Sunday, May 19, 2013

"Mud" Reviewed

Writer/Director Jeff Nichols is clearly a romantic.  In "Mud" his two most prominent characters, the titular river drifter played by Matthew McConaughey and Ellis, the young lead played by Tye Sheridan frequently give in to their own self destructive tendencies in order to protect and pursue the women they love.  This theme is magnified by the deceptively simple Southern culture that Nichols sets his film in.

Ellis and his best friend Neckbone (Jacob Lofland) are two fourteen year old boys on summer vacation in their sleepy Arkansas town.  Ellis sells fish out of the pick up truck of his world beaten father (Ray McKinnon), during his free time he explores the inlets of the local river using a small motor boat with his best friend Neckbone.  One day, Ellis accompanies Neckbone to a small island where Neckbone shows him a large boat that has been deposited high in a tree's branches.  Soon realizing that the boat has been home to someone very recently, the boys soon discover Mud.  Mud and the boys forge a series of pacts by which the boys offer to gather supplies for Mud, who cannot go in to the local town for some mysterious reason.  Soon it is revealed that Mud plans to reunite with his long lost love Juniper (Reese Witherspoon) and sail up the river, away from the authorities and a group of bounty hunters who are searching for him because of a slaying that Mud committed in order to protect her.

With his unkempt appearance, suspicious backstory, and lyrical musings about snake bits and evil spirits, it's easy to imagine a scenario where the character of Mud comes off as a grab bag of quirky traits met to endear, but lacking any type of "there" there.   However, McConaughey invests the character with a sense of drive and determination that illuminates from his words and actions.  Now freeded from rom-com movie jail, McConaughey has become one of our most interesting performers.  His Texas drawl, good looks, and energy give him a magnetism where the audience and the characters around him can't help but form a sense of trust with him, for better or for worse.  In "Killer Joe", William Freidkin's trailer park black comedy where he played a hit man doubling as a local sheriff, he seduced an entire family in to trusting him while carrying out abhorrent acts that destroyed the family but satisfied his own perverse sensibilities.  In "Mud", characters like Neckbone and a neighbor of Ellis's played by Sam Shepard remain skeptical of Mud's ultimate plan, but feel an obligation to help him.  The thoroughness by which Mud believes in his mission radiates on to others, and places a moral obligation on them to assist him in reconnecting with Juniper.

Nichols has captured the essence of Southern Gothic literature before.  In his debut film, "Shotgun Stories" the shared bloodlines of two sets of brothers fathered by the same man but different mothers led to inevitable conflict and violence.  Here too Nichols uses the sleepy lives of his characters to juxtapose the complex nature of what fathers and sons owe to one another in a culture that seems at least a couple decades removed from the present.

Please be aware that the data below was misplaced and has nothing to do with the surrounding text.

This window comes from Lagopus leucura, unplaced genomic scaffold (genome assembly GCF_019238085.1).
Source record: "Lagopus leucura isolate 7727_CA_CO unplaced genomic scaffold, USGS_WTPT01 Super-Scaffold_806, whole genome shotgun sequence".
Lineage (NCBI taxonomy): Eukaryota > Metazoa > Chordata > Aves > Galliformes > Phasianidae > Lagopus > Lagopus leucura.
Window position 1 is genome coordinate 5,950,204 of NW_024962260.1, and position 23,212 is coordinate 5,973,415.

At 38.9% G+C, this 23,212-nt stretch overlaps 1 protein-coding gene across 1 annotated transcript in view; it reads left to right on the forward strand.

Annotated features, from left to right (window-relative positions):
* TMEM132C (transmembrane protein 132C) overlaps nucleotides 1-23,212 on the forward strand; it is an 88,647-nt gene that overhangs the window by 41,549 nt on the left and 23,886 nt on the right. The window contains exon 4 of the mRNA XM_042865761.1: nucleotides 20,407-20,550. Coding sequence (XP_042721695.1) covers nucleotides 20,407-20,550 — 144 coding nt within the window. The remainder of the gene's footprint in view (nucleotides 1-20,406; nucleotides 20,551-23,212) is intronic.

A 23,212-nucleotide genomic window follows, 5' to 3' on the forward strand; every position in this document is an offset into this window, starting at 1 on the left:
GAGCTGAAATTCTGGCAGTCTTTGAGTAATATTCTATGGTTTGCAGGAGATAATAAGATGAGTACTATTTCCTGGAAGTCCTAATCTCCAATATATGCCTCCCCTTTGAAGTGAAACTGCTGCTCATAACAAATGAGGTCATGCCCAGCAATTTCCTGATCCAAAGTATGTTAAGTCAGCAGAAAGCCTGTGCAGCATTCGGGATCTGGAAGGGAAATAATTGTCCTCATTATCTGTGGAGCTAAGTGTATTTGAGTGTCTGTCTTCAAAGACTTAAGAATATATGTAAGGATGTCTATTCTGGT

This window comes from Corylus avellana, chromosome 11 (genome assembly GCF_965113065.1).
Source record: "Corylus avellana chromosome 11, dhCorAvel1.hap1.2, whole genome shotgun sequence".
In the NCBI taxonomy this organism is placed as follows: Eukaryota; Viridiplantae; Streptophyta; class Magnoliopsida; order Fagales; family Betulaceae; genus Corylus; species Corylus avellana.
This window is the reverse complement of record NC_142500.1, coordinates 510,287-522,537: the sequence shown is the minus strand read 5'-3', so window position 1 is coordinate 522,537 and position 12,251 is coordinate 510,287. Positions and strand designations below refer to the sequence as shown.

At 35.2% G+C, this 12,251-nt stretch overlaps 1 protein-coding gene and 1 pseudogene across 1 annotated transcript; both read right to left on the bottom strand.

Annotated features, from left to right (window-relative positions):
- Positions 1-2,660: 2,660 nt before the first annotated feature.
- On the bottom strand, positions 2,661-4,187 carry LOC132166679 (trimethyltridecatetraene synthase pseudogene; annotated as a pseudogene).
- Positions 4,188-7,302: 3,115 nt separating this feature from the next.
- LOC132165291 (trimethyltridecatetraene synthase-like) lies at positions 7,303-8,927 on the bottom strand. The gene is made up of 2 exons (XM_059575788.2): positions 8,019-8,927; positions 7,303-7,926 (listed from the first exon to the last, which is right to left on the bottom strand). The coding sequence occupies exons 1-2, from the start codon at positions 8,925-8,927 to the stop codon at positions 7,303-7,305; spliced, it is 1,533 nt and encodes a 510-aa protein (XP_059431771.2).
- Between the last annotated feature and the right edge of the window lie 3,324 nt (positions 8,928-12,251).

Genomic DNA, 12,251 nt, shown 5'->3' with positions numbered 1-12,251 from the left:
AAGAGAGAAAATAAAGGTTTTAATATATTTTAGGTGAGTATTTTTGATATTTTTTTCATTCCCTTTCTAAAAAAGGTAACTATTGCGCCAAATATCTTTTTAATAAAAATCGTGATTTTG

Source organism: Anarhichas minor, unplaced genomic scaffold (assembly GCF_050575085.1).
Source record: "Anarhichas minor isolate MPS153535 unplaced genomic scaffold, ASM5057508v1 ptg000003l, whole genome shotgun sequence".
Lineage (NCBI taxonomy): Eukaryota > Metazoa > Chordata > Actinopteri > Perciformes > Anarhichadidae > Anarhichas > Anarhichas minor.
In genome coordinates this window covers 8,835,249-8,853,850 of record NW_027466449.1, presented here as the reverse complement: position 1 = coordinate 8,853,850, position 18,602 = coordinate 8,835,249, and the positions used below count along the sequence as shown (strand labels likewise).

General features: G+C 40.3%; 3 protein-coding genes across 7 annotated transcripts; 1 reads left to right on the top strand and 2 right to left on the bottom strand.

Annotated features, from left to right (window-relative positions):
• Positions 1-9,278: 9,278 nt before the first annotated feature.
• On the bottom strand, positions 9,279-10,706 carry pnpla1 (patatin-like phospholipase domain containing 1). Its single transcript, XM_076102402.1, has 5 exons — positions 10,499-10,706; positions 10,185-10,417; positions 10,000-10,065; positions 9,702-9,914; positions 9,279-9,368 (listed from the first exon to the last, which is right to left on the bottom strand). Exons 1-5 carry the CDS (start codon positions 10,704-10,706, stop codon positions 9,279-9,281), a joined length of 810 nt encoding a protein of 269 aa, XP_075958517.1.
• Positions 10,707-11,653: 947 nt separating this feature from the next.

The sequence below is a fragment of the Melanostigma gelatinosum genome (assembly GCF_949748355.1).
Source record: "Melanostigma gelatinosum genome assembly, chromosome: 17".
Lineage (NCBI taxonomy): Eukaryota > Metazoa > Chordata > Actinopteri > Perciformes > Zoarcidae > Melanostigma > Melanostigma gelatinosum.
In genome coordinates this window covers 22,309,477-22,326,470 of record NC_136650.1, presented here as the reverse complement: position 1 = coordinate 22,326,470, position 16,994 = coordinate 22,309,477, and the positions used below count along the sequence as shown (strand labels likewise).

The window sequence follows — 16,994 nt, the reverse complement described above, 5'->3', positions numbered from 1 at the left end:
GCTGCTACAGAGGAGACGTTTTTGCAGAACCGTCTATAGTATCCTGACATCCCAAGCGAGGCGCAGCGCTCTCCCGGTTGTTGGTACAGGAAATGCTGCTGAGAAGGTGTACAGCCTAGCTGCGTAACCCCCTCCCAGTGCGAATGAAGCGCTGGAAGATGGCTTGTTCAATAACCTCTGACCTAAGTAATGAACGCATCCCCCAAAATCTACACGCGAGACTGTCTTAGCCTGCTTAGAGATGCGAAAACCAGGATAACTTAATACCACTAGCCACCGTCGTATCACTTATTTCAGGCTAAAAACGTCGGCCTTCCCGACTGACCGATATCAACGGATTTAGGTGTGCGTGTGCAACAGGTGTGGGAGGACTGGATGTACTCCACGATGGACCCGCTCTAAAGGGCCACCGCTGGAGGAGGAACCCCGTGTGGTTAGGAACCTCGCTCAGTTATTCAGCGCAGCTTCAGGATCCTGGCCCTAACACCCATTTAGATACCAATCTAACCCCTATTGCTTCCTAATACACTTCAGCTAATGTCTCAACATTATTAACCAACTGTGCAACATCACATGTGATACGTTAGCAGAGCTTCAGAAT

Ellis like his father, believes in love.  Contrast this with Neckbone and his uncle who use instructional books in the hopes of getting their "tip wet" with as many women as possible.  Early on Neckbone finds a stash of dirty magazines in the boat.  Excited, he pages through them frantically as Ellis remains preoccupied with other tasks.  

Seeing the failure of his parents' marriage, due in part to his father's inability to provide for his family, Ellis begins to see Mud as a surrogate father in his own right.  Unlike his biological father, "Mud" will do literally anything for his love.  This uncompromising devotion rubs off on young Ellis who more than once enters in to fist fights in which he is clearly overmatched, first with a jock who is groping an older girl at a local store and then with a man who is trying to coerce information from Juniper about Mud's whereabouts.  In the first instance, Ellis's bold action impresses the girl and they share a kiss days later at an outdoor party.  Despite the girl being four years older than him, she says "yes" when Ellis asks her to to be his girlfriend.

The best scene in the film comes when Ellis's idealism is tested, and he is forced to accept the fleeting nature of young love and how the most powerful sensation in one's own mind can mean little to the person who is the object of it.  The moment mirrors a point in Mud's own plight where he is required to question the endurance of Juniper's devotion.  It's Nichols exploration of the pitfalls of boundless adoration that most succeed in "Mud."  Well that and the effortless injections of comedy that Nichols weaves throughout the screenplay.  Michael Shannon steals every scene that he's in as Neckbone's, mellowed out uncle and caretaker.  

"Mud" is not a perfect film.  The conclusion with its hardboiled crime elements feel out of place with what has transpired prior.  It's too violent and the way in which key characters avoid their demise is a little too deus ex machina-y for a film that developed so naturally throughout its first two hours.    

Still, Mud succeeds as a coming of age story that forces us to recall our now seemingly naive crushes.  Tye Sheridan is clearly a child actor who could make "the leap", similar to Jake Gyllenhaal or Leo Dicaprio, and turn in to a leading man in a few more years.  Furthermore, I'll continue to eagerly anticipate any future films that Nichols sets in the deep South.  His exploration of the twenty first century south often has an extraterrestrial vibe because of the lack of any modern technology in the proceedings and his sparsely populated pastoral landscapes.  It's just such a relief to see a film that's not set in the suburbs or Toronto doubling as NYC.  

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